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Old 07-20-2009, 11:33 PM   #1
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If You Shout... vs. Late '60s Psych, Garage, Surf, etc.

So. Last year, I listened to a few thousand reggae (and "Caribbean," for lack of a better term) songs, and taught myself everything there was to know about the music of that area. From big band to ska to rocksteady to rudeboy to reggae to Calypso, to Nyabinghi and on down the line to and past dub and toasting and pan and etc., I devoured them shits. It was a wonderful year, musically. Rarely have I dedicated myself so zealously to learning about and discovering new music, and rarely has my listening proved so rewarding and fruitful. This year, I am tackling psych, garage, surf, and other related forms from, roughly, the late '60s.

Last year, my general umbrella of reggae led me all the way to field recordings of steel drum ensembles and Rastafarian tribal chants, so there's plenty of wiggle room, here. What I am hoping to do with this thread is provide a place where people can make recommendations and, if I'm not too lazy to hold up my end of the bargain, see what I have to say about the stuff that I'm listening to. I have no idea whether or not I'll actually be able or willing to do this, but it seems like it'd be worth a try, no?

To start, I should mention The Monks, who have rapidly risen to the upper echelons of my favorite acts of all time. Like many of the greats, The Monks leave behind precious little music for us to enjoy. But what little they have left us (their debut, Black Monk Time, and an outtakes and demos compilation called many things, but most recently The Early Years: 1964-1965) ostensibly created krautrock, allowed bands like Can and Faust to exist, presaged genres as wide-ranging as psychobilly and NY punk, and (perhaps most stunningly) created the sound of The Velvet Underground before there was a The Velvet Underground.



This record is fucking ridiculous. The Monks was made up of five GIs, stationed in Germany during the 1960s. When the war ended, these guys who had come together simply to pass the time while playing in a cover band, decided to stick to it. They made something of a name for themselves as The Torquays, in Germany, and were taken in by some Warholian types in the German scene to be stylistically refashioned as...The Monks. Weird robes, weird haircuts, and weird-as-shit music spilled out. The shocking thing is that they created almost exactly the same kind of music as The Velvets without either band knowing as much as a whisper about the other and (here's the important part) without a lick of musical training. All they had was a gutted, restrung, shucked banjo which served more as percussion than melodic accompaniment and, of course, a maniacal organist. Unlike Reed, et al, who were on speaking terms with luminaries like LaMonte Young, The Monks had never even heard of LaMonte Young or John Cage. Their story, and most of all their music, is truly amazing.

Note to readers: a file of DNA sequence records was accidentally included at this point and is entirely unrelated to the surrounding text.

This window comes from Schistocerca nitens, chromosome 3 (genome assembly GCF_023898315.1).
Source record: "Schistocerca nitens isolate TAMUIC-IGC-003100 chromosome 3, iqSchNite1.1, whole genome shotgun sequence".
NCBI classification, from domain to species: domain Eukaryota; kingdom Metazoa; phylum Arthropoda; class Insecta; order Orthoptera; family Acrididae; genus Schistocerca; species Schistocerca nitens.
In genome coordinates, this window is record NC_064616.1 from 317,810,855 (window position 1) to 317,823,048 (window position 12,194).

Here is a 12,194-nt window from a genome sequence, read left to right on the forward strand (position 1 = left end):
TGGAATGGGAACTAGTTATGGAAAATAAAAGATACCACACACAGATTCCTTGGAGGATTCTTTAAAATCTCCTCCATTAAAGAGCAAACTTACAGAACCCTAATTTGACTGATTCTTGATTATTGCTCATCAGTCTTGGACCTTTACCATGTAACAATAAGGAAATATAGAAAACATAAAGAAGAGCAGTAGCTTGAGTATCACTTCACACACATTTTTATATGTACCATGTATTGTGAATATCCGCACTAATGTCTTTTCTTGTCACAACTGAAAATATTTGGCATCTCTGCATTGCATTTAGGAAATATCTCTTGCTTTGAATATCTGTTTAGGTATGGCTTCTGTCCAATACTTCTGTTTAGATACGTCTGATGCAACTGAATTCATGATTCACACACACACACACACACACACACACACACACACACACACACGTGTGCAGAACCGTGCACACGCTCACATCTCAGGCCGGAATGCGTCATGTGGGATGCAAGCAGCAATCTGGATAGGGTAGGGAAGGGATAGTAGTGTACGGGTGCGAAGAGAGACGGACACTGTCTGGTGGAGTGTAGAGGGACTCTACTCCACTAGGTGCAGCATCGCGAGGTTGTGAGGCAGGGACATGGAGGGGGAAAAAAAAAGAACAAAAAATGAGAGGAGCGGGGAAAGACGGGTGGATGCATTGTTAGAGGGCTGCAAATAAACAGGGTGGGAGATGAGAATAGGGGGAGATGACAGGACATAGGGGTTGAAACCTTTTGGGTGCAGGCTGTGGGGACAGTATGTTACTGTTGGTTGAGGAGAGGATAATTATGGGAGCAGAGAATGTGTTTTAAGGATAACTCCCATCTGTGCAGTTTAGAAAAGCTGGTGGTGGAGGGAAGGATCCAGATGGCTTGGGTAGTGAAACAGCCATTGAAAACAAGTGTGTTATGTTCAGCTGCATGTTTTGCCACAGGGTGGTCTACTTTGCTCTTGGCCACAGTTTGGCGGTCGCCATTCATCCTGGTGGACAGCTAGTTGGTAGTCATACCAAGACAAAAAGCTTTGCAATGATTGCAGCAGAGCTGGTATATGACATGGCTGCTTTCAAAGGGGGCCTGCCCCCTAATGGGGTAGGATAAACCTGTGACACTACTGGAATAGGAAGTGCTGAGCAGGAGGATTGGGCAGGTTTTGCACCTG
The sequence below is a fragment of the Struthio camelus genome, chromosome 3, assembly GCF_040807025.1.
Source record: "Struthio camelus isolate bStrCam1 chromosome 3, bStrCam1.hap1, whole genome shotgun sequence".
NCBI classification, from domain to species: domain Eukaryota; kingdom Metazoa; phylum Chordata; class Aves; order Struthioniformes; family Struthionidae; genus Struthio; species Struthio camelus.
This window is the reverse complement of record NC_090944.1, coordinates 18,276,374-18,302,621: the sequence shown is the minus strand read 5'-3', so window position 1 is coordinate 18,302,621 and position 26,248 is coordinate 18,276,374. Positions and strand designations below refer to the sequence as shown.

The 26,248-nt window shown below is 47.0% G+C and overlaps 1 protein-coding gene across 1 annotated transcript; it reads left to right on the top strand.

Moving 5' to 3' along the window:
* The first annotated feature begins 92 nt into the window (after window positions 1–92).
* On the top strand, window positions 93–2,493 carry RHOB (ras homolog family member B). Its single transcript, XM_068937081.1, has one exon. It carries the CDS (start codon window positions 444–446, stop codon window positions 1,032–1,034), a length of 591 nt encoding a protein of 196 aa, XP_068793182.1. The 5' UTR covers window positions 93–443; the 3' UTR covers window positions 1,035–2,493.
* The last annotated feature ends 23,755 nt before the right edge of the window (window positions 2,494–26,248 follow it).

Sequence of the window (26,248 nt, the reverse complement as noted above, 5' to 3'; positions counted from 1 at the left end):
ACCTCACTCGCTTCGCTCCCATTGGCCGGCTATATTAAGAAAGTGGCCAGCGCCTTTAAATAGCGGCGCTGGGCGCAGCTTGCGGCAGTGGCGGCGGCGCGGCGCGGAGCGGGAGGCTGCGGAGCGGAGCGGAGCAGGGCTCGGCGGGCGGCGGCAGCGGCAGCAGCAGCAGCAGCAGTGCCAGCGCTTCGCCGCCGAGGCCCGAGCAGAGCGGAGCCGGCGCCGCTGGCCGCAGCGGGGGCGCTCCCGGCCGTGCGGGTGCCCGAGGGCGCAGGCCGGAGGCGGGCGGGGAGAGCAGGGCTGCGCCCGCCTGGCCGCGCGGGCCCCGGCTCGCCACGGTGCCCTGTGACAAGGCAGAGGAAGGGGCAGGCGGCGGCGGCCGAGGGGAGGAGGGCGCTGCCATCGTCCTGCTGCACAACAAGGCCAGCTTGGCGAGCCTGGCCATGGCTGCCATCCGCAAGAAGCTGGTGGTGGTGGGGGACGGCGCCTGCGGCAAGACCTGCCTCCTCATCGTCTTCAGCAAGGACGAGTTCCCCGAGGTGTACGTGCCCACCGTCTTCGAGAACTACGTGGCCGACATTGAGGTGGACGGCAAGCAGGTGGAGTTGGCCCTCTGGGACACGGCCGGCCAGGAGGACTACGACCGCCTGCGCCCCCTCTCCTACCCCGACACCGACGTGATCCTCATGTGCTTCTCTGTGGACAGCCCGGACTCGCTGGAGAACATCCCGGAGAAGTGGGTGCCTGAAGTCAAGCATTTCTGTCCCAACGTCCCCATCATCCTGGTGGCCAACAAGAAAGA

Listen:

YouTube - The Monks - Oh, How to Do Now

YouTube - The Monks Live in Germany - Complication

YouTube - The Monks Live in Germany - I Can't Get Over You
(this is basically a reggae song, especially on record)

YouTube - black monks time - 14 cuckoo - the monks
(there is performance footage of this, but this song is fucking crazy enough for you to need the studio version to grasp it...unreal, this shit)

Again, people...this was 1964 and 1965. Unfuckingbelievable.

More to come later. I hope. Again, recommendations are not just welcome. They are demanded. I am really loving so much of what I'm hearing, and I want to discover more.
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Old 07-22-2009, 01:15 PM   #2
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How is it possible for a, like, 9000-word post to double up? Whatever.
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Old 07-22-2009, 01:16 PM   #3
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So it's going to be a one-man show, eh? Ye bastards.

Even though it looks like nobody really cares, I'm going to keep at this for at least this one more post. Perhaps more. Time alone will tell the tale.

I'm here to talk about Nuggets, a pscyh comp (and now a series) that was started way back when psych was still a relatively new thing (originally released in 1972 in a far less ornate package than we can now get on CD). Lenny Kaye put it together with Jac Holzman, called it Nuggets: Original Artyfacts from the First Psychedelic Era, 1965-1968, and wrote the still-classic liner notes which possibly contained the first mainstream print use of the phrase "punk rock," which we've all subsequently come both to know and to love. That last part is hotly contested, in some circles, but it's good context.

Rhino now makes the new, super-expanded versions of the set, and they're something to behold. Here's the first one: